Illustration by Ahmed Bilal

Religion and Spirituality at NYU Abu Dhabi

Delving into my peers’ religious and spiritual journeys, I was hoping to reach some sort of conclusion, but as cliché as this sounds, I left with more questions than answers.

Nov 27, 2022

I have heard everything from “religion moves by the sword” in my January term course to “religion is all about love” from my church to “I am NOT religious, I am more… spiritual” sprinkled throughout campus. I do not think my religious and spiritual journey would be complete without my experiences at NYU Abu Dhabi — whether it was through discussing religious theories with my peers, participating in Sustained Dialogue, or just taking in my environment. I felt it was necessary to document my peers’ journeys to further understand our community values, and to get a better sense of the beliefs behind the faces that I surround myself with on our small and intimate campus.
In this piece, I delve into my peers’ religious and spiritual journeys. My conversations with them were very insightful and full of wisdom and empathy. Towards the end of the interviews, they also provided thoughts on practical ways that the campus could develop these religious and spiritual spaces. I also try to break down some of the resources our campus offers for those who are navigating these parts of their identities.
Soja’s Journey
Soja Rajakaruna, Class of 2023, took me through her upbringing with the Buddhist faith. She identifies as a Sri Lankan Buddhist who is constantly trying to have a better understanding of her faith.
Her definition of religion revolved around routine and being mechanical. Throughout the interview she would often use phrases like “resort to” when describing her relationship with religion. She did not think she could rely on religion when she was going through a tough time, although that sentiment changed over time. Her view of religion was that it was something that pushed you to perform rituals when in crisis — perhaps an upcoming test or a familial issue. On the other hand, spirituality was correlated with growth and awareness — which she felt very comfortable with.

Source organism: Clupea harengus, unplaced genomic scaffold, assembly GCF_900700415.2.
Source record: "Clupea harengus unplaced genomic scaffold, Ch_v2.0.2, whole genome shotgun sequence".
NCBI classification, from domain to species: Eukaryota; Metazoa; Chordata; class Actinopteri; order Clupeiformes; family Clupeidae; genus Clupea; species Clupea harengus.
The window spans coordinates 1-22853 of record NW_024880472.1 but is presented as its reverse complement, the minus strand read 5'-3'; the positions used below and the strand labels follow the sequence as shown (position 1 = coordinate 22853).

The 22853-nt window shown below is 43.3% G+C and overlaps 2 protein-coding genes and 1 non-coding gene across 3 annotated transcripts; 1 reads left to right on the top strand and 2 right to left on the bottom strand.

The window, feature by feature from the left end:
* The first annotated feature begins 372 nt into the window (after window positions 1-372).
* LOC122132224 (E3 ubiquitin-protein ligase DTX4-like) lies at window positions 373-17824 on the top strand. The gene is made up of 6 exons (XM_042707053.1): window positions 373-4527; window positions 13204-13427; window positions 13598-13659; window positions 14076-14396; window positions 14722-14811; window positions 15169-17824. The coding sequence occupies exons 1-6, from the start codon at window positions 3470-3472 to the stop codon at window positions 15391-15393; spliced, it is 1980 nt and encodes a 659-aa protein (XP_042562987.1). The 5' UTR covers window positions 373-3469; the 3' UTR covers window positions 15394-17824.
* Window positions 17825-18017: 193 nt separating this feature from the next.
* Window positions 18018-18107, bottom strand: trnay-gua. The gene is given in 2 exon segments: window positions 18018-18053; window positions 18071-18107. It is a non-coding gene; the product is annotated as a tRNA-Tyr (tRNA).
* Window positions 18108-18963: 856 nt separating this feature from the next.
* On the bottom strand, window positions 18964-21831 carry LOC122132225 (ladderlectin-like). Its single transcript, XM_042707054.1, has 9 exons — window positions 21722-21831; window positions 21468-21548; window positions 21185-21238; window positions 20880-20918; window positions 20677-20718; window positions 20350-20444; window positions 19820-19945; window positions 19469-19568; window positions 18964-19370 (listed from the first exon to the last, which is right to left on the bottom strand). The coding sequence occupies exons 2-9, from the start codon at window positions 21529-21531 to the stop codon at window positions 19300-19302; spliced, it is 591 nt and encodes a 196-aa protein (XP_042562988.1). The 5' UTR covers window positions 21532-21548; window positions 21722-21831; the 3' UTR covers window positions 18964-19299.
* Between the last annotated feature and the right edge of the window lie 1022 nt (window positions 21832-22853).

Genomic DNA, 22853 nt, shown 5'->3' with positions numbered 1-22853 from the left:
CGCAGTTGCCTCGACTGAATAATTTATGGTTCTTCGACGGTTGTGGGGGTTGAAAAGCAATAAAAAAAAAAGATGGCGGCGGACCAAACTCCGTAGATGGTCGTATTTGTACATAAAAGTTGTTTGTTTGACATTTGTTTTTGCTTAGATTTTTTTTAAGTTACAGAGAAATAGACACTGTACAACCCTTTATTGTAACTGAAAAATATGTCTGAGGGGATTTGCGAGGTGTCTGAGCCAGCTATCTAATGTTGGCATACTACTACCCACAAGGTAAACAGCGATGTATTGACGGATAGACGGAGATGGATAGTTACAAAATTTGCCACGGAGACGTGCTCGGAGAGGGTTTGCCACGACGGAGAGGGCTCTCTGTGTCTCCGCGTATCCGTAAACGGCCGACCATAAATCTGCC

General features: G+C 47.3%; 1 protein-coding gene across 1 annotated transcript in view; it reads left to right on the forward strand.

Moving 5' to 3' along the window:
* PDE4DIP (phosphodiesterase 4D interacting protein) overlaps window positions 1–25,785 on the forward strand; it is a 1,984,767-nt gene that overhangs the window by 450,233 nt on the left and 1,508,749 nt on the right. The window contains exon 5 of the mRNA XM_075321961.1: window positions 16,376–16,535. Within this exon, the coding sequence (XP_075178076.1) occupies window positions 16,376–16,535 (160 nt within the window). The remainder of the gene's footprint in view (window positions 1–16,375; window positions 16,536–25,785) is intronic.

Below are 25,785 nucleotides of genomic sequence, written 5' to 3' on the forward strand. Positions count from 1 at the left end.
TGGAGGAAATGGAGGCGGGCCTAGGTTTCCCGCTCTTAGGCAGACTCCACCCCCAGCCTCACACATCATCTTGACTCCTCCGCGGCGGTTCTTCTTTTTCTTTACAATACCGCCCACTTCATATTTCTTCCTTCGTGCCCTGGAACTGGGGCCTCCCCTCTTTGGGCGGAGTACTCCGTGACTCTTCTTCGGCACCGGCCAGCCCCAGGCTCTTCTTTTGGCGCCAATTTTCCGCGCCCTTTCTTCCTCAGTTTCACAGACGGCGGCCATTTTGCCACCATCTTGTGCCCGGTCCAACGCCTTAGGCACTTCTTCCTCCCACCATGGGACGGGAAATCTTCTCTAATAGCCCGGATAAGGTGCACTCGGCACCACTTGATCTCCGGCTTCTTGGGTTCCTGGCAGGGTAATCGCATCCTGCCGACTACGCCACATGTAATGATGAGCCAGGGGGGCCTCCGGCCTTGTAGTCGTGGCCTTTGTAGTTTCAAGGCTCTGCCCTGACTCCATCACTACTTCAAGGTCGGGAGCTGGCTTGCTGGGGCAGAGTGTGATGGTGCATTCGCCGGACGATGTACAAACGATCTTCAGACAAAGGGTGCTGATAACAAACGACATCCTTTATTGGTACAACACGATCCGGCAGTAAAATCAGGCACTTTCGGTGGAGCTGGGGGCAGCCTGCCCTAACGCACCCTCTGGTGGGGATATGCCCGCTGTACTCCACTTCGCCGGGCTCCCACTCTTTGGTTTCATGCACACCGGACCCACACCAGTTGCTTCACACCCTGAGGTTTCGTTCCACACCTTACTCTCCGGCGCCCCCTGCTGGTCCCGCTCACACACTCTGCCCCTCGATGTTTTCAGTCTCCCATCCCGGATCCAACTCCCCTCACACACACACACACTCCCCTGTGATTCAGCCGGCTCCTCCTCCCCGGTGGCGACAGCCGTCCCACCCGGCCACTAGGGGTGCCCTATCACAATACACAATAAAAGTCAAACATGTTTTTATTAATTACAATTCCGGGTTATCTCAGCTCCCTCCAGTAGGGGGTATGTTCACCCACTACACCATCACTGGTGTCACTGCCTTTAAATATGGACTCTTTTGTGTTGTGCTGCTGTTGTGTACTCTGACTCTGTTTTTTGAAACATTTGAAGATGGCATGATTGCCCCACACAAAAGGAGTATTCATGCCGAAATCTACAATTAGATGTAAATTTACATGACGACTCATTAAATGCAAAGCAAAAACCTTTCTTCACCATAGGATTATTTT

During her first year in university, she felt disconnected from Buddhism and going into the multifaith room confirmed that. Rajakarunadid not feel the spark that she once had to the critical elements of her faith, such as the Dharma, the teachings of Buddha. By researching further and having open conversations with her peers and family members, she gradually felt more and more connected to Buddhism and her college experience began to slowly evolve.
Rajakaruna touched on the benefits and challenges of belonging to a faith that she felt was more of a lifestyle than a religion. She never felt as though she was being told what to do and Buddhsim allowed her more space to be present as a soul, rather than just a body. In the majority of situations that felt heavy and difficult, she could distill these situations with steadiness and detachment, core values within the Buddhist faith. The Middle Path was a topic she brought up, a Buddhist notion of not getting attached to extremes and truth being unwavering. However, despite the benefits of her faith, she had always yearned for a tight knit community and often associated that sentiment with Christianity because of her experience in a Christian private school. Students would go to Mass and sing their hearts out together every Sunday. Soja did not feel as though Buddhists had that sense of camaraderie that other faiths had, and that realization felt sobering, almost lonely.